IUCN Academy Colloquium — No Animal Law Here…

David Cassuto

I’m currently in China having all kinds of interesting experiences.  For example, it was only in Shanghai a few days ago that I saw my first wheelchair-accessible urinal.  I’ve also seen more pictures of Chairman Mao in the last 2 days than I had seen in the previous . . .  well, ever.   I’m here for a series of meetings.  Presently, I’m in Wuhan attending the Colloquium of the IUCN Academy of Environmental Law – an annual meeting of an organization dedicated to the teaching of environmental law around the world.

I did not speak about animals at this Colloquium.   Neither has anyone else.  In fact, today’s lunch speaker presented some data about the research interests of the membership and animal law merited mention only as one the disciplines least often listed as a primary research interest.  Indeed, I’m one of only 6 academy members who did list it.

But not for long, by jiminy.  I’ve noted before that I have begun a campaign to get the larger IUCN to recognize animal rights/welfare as part of its mission.  Toward that end, I recently joined the Ethics Specialist Group of the IUCN Committee on Environmental Law.  The IUCN Congress occurs quadrennially and I fully intend to have this issue before the body by the next Congress in 2012.

The Academy is much smaller and meets annually.  I have decided to stand for election to the Teaching and Capacity Building Committee, which is drafting an environmental law curriculum for law academics in countries without developed environmental legal regimes.  If elected, I will attempt to insert the animal agenda into the foundation of environmental law pedagogy worldwide.  Otherwise, I’ll do it some other way.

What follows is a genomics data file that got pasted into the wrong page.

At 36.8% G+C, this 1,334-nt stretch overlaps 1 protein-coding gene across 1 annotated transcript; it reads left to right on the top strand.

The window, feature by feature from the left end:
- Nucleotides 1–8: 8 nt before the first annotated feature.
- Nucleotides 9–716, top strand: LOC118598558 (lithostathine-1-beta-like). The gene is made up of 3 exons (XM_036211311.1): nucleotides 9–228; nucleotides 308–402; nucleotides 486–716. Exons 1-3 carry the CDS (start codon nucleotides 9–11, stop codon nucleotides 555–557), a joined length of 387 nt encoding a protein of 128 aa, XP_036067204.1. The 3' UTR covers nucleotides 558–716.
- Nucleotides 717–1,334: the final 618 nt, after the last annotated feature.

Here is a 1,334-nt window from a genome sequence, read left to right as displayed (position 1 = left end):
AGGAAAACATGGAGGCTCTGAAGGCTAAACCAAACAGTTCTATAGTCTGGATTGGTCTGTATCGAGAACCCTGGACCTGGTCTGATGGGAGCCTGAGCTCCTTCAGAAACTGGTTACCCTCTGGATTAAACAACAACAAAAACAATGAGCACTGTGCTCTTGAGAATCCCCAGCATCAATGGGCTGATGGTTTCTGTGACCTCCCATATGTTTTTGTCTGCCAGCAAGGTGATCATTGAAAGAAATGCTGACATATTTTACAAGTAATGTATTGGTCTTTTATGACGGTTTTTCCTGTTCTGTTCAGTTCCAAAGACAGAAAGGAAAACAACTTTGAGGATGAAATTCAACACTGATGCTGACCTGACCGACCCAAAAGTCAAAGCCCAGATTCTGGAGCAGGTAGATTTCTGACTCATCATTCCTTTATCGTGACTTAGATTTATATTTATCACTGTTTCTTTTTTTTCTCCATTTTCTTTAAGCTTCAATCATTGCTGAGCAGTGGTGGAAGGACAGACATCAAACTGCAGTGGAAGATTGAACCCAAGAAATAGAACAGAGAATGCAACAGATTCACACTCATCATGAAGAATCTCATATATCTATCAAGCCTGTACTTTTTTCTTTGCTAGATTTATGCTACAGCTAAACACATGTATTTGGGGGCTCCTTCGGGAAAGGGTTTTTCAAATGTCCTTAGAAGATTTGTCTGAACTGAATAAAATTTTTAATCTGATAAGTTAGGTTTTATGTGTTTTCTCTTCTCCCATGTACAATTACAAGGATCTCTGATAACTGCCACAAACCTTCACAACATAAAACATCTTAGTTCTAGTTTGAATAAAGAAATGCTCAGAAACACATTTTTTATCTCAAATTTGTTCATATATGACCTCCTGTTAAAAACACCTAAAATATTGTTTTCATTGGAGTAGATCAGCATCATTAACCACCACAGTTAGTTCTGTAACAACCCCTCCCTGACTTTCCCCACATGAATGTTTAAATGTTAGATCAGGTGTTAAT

This crusade has nothing to do with hope; I’m not hopeful.  This rather involves pure instrumentalism in the face of inertia.  The more people who teach animal law in more places, the more likely there will someday be some animal law worth teaching.  When that occurs – if it occurs – that will be a good day.  In the meantime, we do what we can.

4 Responses

  1. Go David!!! It’s a whole lot harder to preach to the non-converted, but ultimately a whole lot more useful.

    Here’s an article on pending Chinese animal protection legislation. It sounds pretty strong:


  2. Wow; that’s quite something. It will be interesting to track the bill’s progress.

  3. Hi David! I ran into you and your son at Douglas Shelter in Vermont. And I just ran across this article: http://www.alternet.org/water/134650/the_startling_effects_of_going_vegetarian_for_just_one_day/
    which made me dig up your blog address from my notebook.
    Incidentally, I was in Wuhan a couple years ago (my brother and his Chinese wife were getting married in Gonghan). Being a vegetarian in China must be quite difficult, especially outside of the major cities. I’ve heard saying you’re Buddhist is the best way to go.
    I guess if you’re posting that means that you guys made it across that beaver pond safely…
    Have fun in China!

  4. We did in fact ford the pond, Jen! Thanks for the link and for reading. Vegetarianism is indeed a challenge over there but I’m here to tell you it can be done. Now, back from China, I’m re-energized to tackle all these pesky problems on the home front.

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